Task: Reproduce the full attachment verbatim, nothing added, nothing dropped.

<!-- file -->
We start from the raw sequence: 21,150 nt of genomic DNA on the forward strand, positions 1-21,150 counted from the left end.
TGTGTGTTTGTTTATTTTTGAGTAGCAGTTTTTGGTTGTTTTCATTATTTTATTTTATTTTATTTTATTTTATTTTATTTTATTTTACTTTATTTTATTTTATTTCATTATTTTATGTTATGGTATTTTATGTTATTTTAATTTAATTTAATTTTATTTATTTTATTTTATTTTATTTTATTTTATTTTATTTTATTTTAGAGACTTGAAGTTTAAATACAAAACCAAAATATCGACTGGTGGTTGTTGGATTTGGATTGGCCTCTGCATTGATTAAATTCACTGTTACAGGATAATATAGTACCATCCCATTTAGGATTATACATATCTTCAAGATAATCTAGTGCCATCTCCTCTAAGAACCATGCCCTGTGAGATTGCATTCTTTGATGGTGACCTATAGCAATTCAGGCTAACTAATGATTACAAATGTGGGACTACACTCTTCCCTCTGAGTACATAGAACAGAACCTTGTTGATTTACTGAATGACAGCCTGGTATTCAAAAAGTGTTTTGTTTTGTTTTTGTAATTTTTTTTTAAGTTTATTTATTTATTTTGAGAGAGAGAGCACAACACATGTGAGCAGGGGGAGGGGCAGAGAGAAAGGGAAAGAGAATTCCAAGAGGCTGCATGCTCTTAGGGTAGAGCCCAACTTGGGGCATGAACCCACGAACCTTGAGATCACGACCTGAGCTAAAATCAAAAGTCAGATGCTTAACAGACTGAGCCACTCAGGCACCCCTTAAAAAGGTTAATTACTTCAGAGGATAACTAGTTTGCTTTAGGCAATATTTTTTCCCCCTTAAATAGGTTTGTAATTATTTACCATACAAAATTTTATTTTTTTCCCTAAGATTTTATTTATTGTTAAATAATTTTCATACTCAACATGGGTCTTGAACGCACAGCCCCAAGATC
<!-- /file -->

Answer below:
We start from the raw sequence: 21,150 nt of genomic DNA on the forward strand, positions 1-21,150 counted from the left end.
TGTGTGTTTGTTTATTTTTGAGTAGCAGTTTTTGGTTGTTTTCATTATTTTATTTTATTTTATTTTATTTTATTTTATTTTATTTTACTTTATTTTATTTTATTTCATTATTTTATGTTATGGTATTTTATGTTATTTTAATTTAATTTAATTTTATTTATTTTATTTTATTTTATTTTATTTTATTTTATTTTATTTTAGAGACTTGAAGTTTAAATACAAAACCAAAATATCGACTGGTGGTTGTTGGATTTGGATTGGCCTCTGCATTGATTAAATTCACTGTTACAGGATAATATAGTACCATCCCATTTAGGATTATACATATCTTCAAGATAATCTAGTGCCATCTCCTCTAAGAACCATGCCCTGTGAGATTGCATTCTTTGATGGTGACCTATAGCAATTCAGGCTAACTAATGATTACAAATGTGGGACTACACTCTTCCCTCTGAGTACATAGAACAGAACCTTGTTGATTTACTGAATGACAGCCTGGTATTCAAAAAGTGTTTTGTTTTGTTTTTGTAATTTTTTTTTAAGTTTATTTATTTATTTTGAGAGAGAGAGCACAACACATGTGAGCAGGGGGAGGGGCAGAGAGAAAGGGAAAGAGAATTCCAAGAGGCTGCATGCTCTTAGGGTAGAGCCCAACTTGGGGCATGAACCCACGAACCTTGAGATCACGACCTGAGCTAAAATCAAAAGTCAGATGCTTAACAGACTGAGCCACTCAGGCACCCCTTAAAAAGGTTAATTACTTCAGAGGATAACTAGTTTGCTTTAGGCAATATTTTTTCCCCCTTAAATAGGTTTGTAATTATTTACCATACAAAATTTTATTTTTTTCCCTAAGATTTTATTTATTGTTAAATAATTTTCATACTCAACATGGGTCTTGAACGCACAGCCCCAAGATC